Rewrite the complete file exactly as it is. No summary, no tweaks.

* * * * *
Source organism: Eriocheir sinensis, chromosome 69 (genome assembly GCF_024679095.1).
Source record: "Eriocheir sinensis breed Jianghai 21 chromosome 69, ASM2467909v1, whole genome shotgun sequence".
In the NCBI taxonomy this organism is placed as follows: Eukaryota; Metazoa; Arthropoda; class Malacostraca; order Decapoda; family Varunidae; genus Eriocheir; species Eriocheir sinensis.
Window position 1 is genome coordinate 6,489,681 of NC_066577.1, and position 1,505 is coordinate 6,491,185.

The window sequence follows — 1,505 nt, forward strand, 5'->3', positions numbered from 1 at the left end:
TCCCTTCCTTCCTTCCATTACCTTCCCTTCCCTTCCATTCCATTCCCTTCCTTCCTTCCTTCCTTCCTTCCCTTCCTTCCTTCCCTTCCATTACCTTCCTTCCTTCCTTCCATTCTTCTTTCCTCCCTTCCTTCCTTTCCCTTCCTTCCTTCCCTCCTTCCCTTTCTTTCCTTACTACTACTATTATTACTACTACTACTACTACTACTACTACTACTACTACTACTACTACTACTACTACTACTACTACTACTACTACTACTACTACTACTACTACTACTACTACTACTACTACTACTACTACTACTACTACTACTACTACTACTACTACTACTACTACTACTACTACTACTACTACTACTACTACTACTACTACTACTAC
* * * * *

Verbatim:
Source organism: Eriocheir sinensis, chromosome 69 (genome assembly GCF_024679095.1).
Source record: "Eriocheir sinensis breed Jianghai 21 chromosome 69, ASM2467909v1, whole genome shotgun sequence".
In the NCBI taxonomy this organism is placed as follows: Eukaryota; Metazoa; Arthropoda; class Malacostraca; order Decapoda; family Varunidae; genus Eriocheir; species Eriocheir sinensis.
Window position 1 is genome coordinate 6,489,681 of NC_066577.1, and position 1,505 is coordinate 6,491,185.

The window sequence follows — 1,505 nt, forward strand, 5'->3', positions numbered from 1 at the left end:
TCCCTTCCTTCCTTCCATTACCTTCCCTTCCCTTCCATTCCATTCCCTTCCTTCCTTCCTTCCTTCCTTCCCTTCCTTCCTTCCCTTCCATTACCTTCCTTCCTTCCTTCCATTCTTCTTTCCTCCCTTCCTTCCTTTCCCTTCCTTCCTTCCCTCCTTCCCTTTCTTTCCTTACTACTACTATTATTACTACTACTACTACTACTACTACTACTACTACTACTACTACTACTACTACTACTACTACTACTACTACTACTACTACTACTACTACTACTACTACTACTACTACTACTACTACTACTACTACTACTACTACTACTACTACTACTACTACTACTACTACTACTACTACTACTACTACTACTACTACTACTACTAC